Hypertensive encephalopathy-

A rare condition characterised by high blood pressure and neurological symptoms.
Includs transient disturbances of speech or vision, paraesthesiae, disorientation, fits and loss of consciousness. Papilloedema is common.
A CT scan of the brain often shows haemorrhage in and around the basal ganglia; however, the neurological deficit is usually reversible if the hypertension is properly controlled.

‘Malignant’ or ‘accelerated’ phase hypertension

A rare condition which may complicate hypertension of any etiology.
Characterized by accelerated microvascular damage with necrosis in the walls of small arteries and arterioles (fibrinoid necrosis) and by intravascular thrombosis.
Diagnosis based on- high blood pressure and
Rapidly progressive end organ damage- such as retinopathy of grade 3 or 4, renal dysfunction (proteinuria), and/or hypertensive encephalopathy.
Left ventricular failure may occur and if not treated death may occur within months.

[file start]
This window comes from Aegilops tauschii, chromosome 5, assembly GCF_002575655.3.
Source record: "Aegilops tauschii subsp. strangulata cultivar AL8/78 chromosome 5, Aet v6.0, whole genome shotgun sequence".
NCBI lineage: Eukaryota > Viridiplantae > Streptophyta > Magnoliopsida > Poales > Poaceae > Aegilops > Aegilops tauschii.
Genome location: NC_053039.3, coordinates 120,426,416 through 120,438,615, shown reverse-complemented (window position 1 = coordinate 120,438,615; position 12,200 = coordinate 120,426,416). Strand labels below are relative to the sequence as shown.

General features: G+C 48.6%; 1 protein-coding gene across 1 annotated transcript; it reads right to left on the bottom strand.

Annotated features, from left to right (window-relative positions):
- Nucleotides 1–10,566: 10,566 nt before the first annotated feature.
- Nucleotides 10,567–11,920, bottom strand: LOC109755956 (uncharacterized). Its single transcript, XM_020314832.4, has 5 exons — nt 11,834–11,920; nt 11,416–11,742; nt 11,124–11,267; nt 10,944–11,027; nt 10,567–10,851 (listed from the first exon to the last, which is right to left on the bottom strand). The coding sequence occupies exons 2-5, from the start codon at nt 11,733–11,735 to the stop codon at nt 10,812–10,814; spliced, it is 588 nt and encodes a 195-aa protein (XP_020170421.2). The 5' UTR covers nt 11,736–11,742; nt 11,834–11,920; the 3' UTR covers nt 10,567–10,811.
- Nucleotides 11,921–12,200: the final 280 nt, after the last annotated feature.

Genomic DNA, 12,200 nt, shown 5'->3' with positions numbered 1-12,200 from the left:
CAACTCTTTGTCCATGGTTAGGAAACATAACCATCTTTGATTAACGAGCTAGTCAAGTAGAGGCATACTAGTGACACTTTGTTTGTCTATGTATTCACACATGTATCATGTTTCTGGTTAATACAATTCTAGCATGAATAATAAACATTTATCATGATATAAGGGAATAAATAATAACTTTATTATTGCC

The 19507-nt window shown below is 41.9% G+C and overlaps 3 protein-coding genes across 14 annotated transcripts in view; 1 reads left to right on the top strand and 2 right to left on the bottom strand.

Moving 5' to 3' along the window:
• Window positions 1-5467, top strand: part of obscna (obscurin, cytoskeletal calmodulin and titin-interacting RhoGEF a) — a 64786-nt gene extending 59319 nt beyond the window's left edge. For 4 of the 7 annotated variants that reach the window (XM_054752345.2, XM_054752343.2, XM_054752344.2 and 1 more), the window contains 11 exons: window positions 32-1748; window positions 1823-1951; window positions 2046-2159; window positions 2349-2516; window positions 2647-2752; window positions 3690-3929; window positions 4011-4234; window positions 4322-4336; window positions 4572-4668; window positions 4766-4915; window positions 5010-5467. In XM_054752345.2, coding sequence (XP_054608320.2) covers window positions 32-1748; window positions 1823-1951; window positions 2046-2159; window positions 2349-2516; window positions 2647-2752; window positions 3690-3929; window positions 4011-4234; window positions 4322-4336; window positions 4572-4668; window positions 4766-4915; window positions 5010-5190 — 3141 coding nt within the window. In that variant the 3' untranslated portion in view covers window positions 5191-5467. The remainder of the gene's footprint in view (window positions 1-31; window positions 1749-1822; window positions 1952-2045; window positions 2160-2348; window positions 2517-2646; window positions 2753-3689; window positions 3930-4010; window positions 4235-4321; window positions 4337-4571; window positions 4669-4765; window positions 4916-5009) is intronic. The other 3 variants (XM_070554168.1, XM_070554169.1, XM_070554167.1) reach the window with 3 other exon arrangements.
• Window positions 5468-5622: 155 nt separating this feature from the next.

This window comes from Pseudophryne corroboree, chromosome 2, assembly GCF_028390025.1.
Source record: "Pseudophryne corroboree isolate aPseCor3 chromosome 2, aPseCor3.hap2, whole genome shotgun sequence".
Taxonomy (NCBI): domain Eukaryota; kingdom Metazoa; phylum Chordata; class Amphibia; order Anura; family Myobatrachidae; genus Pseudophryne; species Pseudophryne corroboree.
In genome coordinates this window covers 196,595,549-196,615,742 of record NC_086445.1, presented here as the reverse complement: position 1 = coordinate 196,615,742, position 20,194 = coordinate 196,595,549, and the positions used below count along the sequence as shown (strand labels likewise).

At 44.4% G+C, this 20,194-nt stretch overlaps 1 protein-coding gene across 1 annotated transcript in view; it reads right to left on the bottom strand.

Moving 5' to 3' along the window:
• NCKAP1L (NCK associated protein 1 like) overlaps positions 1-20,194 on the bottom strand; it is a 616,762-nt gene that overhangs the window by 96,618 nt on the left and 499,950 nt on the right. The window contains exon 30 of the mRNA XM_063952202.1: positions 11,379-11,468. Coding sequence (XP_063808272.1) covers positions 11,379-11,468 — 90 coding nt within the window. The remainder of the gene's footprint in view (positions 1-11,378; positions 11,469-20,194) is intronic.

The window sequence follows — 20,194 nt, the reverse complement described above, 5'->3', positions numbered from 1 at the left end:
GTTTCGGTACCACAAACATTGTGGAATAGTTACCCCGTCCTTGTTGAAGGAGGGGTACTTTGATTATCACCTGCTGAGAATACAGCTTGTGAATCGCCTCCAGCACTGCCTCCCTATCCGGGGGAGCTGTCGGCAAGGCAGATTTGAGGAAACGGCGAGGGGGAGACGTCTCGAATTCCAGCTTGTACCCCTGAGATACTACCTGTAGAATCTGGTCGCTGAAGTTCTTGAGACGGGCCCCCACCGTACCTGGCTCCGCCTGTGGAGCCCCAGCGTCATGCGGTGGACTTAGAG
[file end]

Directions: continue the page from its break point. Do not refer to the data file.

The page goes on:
Investigation of all patients

Urinalysis for blood, protein and glucose
Blood urea, electrolytes and creatinine
Blood glucose
Serum total and high-density lipoprotein (HDL) cholesterol
12-lead ECG (left ventricular hypertrophy, coronary artery disease)

Investigations in selected patients

Chest X-ray: to detect cardiomegaly, heart failure, coarctation of the aorta
Ambulatory BP recording: to assess borderline or 'white coat' hypertension
Echocardiogram: to detect or quantify left ventricular hypertrophy
Renal ultrasound: to detect possible renal disease
Renal angiography: to detect or confirm presence of renal artery stenosis
Urinary catecholamines: to detect possible phaeochromocytoma.